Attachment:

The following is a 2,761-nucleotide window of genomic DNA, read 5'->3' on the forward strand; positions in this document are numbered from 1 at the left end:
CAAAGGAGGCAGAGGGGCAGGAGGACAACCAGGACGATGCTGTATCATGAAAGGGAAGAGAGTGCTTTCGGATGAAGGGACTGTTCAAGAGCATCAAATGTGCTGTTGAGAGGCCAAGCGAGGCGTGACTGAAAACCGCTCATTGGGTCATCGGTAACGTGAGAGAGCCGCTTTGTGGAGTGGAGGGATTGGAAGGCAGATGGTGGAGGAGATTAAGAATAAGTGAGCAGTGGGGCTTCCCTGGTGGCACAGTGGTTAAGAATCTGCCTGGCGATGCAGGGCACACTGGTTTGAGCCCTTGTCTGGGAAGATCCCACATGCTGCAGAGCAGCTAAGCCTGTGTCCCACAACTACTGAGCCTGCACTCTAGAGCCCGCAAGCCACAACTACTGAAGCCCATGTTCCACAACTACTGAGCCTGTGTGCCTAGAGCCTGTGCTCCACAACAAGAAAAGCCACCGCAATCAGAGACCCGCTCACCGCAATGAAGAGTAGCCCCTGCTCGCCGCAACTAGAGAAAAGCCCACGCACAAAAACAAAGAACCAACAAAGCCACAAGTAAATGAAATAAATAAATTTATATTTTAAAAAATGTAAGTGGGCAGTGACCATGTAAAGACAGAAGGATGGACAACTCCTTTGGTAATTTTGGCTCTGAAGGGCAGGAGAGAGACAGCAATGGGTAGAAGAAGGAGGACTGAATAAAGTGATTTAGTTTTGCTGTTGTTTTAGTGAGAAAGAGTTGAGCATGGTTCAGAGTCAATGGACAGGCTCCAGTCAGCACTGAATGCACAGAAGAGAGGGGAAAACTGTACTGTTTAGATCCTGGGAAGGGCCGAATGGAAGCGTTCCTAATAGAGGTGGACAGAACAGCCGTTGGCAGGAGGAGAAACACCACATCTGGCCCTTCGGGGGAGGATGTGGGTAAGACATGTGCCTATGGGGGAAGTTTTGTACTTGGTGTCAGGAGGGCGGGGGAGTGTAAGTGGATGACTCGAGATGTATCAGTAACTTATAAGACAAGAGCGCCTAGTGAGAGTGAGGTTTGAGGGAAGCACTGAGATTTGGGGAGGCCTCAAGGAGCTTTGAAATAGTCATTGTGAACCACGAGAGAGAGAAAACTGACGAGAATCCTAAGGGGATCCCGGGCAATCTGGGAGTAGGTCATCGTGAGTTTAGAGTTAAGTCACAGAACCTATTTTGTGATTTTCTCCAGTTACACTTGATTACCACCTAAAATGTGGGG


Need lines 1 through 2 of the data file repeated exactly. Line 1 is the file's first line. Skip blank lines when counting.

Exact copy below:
The following is a 2,761-nucleotide window of genomic DNA, read 5'->3' on the forward strand; positions in this document are numbered from 1 at the left end:
CAAAGGAGGCAGAGGGGCAGGAGGACAACCAGGACGATGCTGTATCATGAAAGGGAAGAGAGTGCTTTCGGATGAAGGGACTGTTCAAGAGCATCAAATGTGCTGTTGAGAGGCCAAGCGAGGCGTGACTGAAAACCGCTCATTGGGTCATCGGTAACGTGAGAGAGCCGCTTTGTGGAGTGGAGGGATTGGAAGGCAGATGGTGGAGGAGATTAAGAATAAGTGAGCAGTGGGGCTTCCCTGGTGGCACAGTGGTTAAGAATCTGCCTGGCGATGCAGGGCACACTGGTTTGAGCCCTTGTCTGGGAAGATCCCACATGCTGCAGAGCAGCTAAGCCTGTGTCCCACAACTACTGAGCCTGCACTCTAGAGCCCGCAAGCCACAACTACTGAAGCCCATGTTCCACAACTACTGAGCCTGTGTGCCTAGAGCCTGTGCTCCACAACAAGAAAAGCCACCGCAATCAGAGACCCGCTCACCGCAATGAAGAGTAGCCCCTGCTCGCCGCAACTAGAGAAAAGCCCACGCACAAAAACAAAGAACCAACAAAGCCACAAGTAAATGAAATAAATAAATTTATATTTTAAAAAATGTAAGTGGGCAGTGACCATGTAAAGACAGAAGGATGGACAACTCCTTTGGTAATTTTGGCTCTGAAGGGCAGGAGAGAGACAGCAATGGGTAGAAGAAGGAGGACTGAATAAAGTGATTTAGTTTTGCTGTTGTTTTAGTGAGAAAGAGTTGAGCATGGTTCAGAGTCAATGGACAGGCTCCAGTCAGCACTGAATGCACAGAAGAGAGGGGAAAACTGTACTGTTTAGATCCTGGGAAGGGCCGAATGGAAGCGTTCCTAATAGAGGTGGACAGAACAGCCGTTGGCAGGAGGAGAAACACCACATCTGGCCCTTCGGGGGAGGATGTGGGTAAGACATGTGCCTATGGGGGAAGTTTTGTACTTGGTGTCAGGAGGGCGGGGGAGTGTAAGTGGATGACTCGAGATGTATCAGTAACTTATAAGACAAGAGCGCCTAGTGAGAGTGAGGTTTGAGGGAAGCACTGAGATTTGGGGAGGCCTCAAGGAGCTTTGAAATAGTCATTGTGAACCACGAGAGAGAGAAAACTGACGAGAATCCTAAGGGGATCCCGGGCAATCTGGGAGTAGGTCATCGTGAGTTTAGAGTTAAGTCACAGAACCTATTTTGTGATTTTCTCCAGTTACACTTGATTACCACCTAAAATGTGGGG